So getting from six to 13 is easy. You hire a new coach, you keep most of the same players, you dont waste time on frivolities like a training camp, and bang! Youre in the conference championship.
This is the 49ers world today a hard lesson about maxing out your performances, but a warm feeling for the year to come. A tweak here, a nudge there, and glory is theirs forever.
But heres where math is its usual hateful bastard. The rule is simple -- when you improve by a lot in one year, you typically fall back the year after. Not all the time, mind you, but often enough that fans should not assume that the 49ers escape from the crypt means a straight line to heaven.
Since the 1970 merger, 85 teams (give or take; one might have skipped past our notice) have improved themselves by five wins or more, and only 13 have either equaled or won more games the third year. Thats a 15 percent success rate, so that alone should make 49er fans realize that this isnt easy.
Of course, they should know it anyway. The 1981 team that went from six to 13 wins and won its first Super Bowl went 3-6 in the strike year of 1982.
In fact, because were a full-service operation, well give you the 11 teams that consolidated its gains.
BALTIMORE: 1974-6, 2 wins to 10 to 11, three consecutive first-round losses and then nothing of note for another decade.
CHICAGO: 1989-92, 6 to 11 to 11 to 5, and then nearly a decade before becoming a winner again.
CHICAGO AGAIN: 2004-6, 5 to 11 to 13 and the Super Bowl.
JACKSONVILLE: 1995-9, 4 to 9, then 11, 11 and 14. An expansion team under, yes, Tom Coughlin, but topped off in 1996 with a conference title appearance.
LOS ANGELES RAMS: 1982-5, 2 to 9 to 10 to 11. Ray Malavasi becomes John Robinson, but the Rams are up against a budding dynasty in San Francisco, so it seems less magnificent in reflection.
MIAMI: Like Chicago, twice, first 1969-73, 3 to 10 10 to 14, with the 14 being the last perfect record with a Super Bowl win at the end. Later, 1982-5, 7 to 12 to 14, with the Stanford Super Bowl at the end.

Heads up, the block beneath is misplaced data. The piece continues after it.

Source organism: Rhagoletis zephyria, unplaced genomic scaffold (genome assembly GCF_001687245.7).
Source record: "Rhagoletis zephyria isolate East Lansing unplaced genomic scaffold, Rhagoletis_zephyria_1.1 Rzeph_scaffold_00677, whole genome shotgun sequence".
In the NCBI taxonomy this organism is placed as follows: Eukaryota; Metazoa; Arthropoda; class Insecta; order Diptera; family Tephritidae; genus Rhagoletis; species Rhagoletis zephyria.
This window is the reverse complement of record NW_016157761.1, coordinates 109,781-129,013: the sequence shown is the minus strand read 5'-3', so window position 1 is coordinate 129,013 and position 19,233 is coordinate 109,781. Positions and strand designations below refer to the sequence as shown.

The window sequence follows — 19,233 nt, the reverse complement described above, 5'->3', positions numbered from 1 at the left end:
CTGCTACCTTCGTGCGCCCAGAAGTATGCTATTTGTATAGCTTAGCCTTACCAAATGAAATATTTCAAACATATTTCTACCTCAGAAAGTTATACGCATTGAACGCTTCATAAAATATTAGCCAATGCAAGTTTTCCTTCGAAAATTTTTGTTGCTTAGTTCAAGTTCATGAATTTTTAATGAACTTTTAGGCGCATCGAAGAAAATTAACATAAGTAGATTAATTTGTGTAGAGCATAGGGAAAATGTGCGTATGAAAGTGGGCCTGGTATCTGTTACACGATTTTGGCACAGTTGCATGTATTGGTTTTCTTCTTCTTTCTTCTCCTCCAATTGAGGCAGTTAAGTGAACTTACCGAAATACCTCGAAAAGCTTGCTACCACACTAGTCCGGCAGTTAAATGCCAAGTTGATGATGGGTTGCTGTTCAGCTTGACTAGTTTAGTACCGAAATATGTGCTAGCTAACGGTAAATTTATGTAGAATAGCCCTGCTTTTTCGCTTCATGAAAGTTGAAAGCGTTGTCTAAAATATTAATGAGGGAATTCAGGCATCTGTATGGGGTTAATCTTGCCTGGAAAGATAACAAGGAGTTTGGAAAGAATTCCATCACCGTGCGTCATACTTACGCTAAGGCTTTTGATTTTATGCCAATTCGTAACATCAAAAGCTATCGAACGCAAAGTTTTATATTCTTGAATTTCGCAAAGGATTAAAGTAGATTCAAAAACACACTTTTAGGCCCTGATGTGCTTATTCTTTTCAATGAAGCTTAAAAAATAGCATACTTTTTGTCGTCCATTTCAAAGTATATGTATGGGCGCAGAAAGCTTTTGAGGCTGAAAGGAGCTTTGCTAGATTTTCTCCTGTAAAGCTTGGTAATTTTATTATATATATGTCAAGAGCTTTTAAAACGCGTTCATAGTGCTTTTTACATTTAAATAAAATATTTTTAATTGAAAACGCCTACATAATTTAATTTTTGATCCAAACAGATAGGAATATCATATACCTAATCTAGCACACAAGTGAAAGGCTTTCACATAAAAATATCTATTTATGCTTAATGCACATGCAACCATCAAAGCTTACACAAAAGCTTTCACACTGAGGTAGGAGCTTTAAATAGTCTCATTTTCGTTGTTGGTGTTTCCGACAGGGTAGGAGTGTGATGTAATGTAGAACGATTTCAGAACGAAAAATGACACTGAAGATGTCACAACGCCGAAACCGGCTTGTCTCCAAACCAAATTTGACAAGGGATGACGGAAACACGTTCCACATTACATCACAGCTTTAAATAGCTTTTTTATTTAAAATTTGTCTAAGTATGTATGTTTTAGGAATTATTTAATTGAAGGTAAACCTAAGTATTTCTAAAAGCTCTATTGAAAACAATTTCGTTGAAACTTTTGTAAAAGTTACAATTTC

NEW YORK JETS: 1996-8, 1 to 10 to 12, which is mostly the difference between the last year of Rich Kotite and the first two years of Bill Parcells. Also 2007-10, going 4 to 9 to 9 to 11 under Eric Mangini and then Rex Ryan, but they leveled off into full-on crisis in 2011.
PHILADELPHIA: 1999-2004, 5 to 11 to 11 to 12 to 12, with Andy Reid taking them to four consecutive conference finals and one Super Bowl. The ideal template, except for . . .
SAN FRANCISCO: 1982-4, 3 to 10 to 15, and the second Super Bowl. Proved that the strike year could be fairly be discarded and that the 80s were in the fact theirs.
TENNESSEE: 1994-2000, the slowest-motion improvement on record, from 2 to 7 to 8 to 8 to 8 to 13 and 13 again. Jack Pardee becomes Jeff Fisher, who eventually gets the Titans to the Big One in 1999. Also did it in 1974-6, going from 1 to 7 to 10 in 14-game seasons, but never made the playoffs.
There are also examples where teams slipped a bit in the win-loss but continued excellence -- Denver, Pittsburgh and Green Bay got to Super Bowls that way -- but the point is made. If you think there is a straight line for the 49ers, history calls you a liar.
Toward that end, the improvements they must make with their wide receiver corps and their general efficiency on third down and in the red zone will be crucial, and may take more than a year. 2012 may be a year full of angst and have-they-lost-the-magic that ends up brilliantly in the end.
But it could also be a false positive. Of the 21 teams that improved by seven wins or more, 19 fell back the following season. In sum, 49er fans should understand that this climb from crummy to very good isnt unusual. The climb from very good to great is extraordinarily difficult. So strap in -- this ride has just begun.
Ray Ratto is a columnist for CSNBayArea.com.